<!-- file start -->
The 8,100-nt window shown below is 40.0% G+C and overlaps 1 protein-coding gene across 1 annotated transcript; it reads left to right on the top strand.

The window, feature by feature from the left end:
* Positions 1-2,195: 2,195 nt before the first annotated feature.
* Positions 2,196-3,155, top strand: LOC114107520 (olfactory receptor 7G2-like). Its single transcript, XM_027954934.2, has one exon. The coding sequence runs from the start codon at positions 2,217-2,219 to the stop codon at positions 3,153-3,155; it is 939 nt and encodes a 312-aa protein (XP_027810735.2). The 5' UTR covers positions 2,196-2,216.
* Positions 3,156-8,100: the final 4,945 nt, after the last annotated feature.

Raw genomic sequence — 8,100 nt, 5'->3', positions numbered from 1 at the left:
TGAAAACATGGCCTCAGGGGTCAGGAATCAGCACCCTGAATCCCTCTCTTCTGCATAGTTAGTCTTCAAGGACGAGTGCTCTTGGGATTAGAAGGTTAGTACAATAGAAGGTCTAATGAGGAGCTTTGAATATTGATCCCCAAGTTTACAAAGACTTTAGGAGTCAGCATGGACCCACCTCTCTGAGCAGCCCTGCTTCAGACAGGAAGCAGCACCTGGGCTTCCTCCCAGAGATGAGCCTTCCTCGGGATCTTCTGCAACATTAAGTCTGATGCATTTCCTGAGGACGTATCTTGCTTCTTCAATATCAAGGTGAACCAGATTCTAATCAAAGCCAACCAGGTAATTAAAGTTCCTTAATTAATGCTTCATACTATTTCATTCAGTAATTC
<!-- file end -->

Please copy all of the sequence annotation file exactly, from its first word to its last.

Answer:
The 8,100-nt window shown below is 40.0% G+C and overlaps 1 protein-coding gene across 1 annotated transcript; it reads left to right on the top strand.

The window, feature by feature from the left end:
* Positions 1-2,195: 2,195 nt before the first annotated feature.
* Positions 2,196-3,155, top strand: LOC114107520 (olfactory receptor 7G2-like). Its single transcript, XM_027954934.2, has one exon. The coding sequence runs from the start codon at positions 2,217-2,219 to the stop codon at positions 3,153-3,155; it is 939 nt and encodes a 312-aa protein (XP_027810735.2). The 5' UTR covers positions 2,196-2,216.
* Positions 3,156-8,100: the final 4,945 nt, after the last annotated feature.

Raw genomic sequence — 8,100 nt, 5'->3', positions numbered from 1 at the left:
TGAAAACATGGCCTCAGGGGTCAGGAATCAGCACCCTGAATCCCTCTCTTCTGCATAGTTAGTCTTCAAGGACGAGTGCTCTTGGGATTAGAAGGTTAGTACAATAGAAGGTCTAATGAGGAGCTTTGAATATTGATCCCCAAGTTTACAAAGACTTTAGGAGTCAGCATGGACCCACCTCTCTGAGCAGCCCTGCTTCAGACAGGAAGCAGCACCTGGGCTTCCTCCCAGAGATGAGCCTTCCTCGGGATCTTCTGCAACATTAAGTCTGATGCATTTCCTGAGGACGTATCTTGCTTCTTCAATATCAAGGTGAACCAGATTCTAATCAAAGCCAACCAGGTAATTAAAGTTCCTTAATTAATGCTTCATACTATTTCATTCAGTAATTC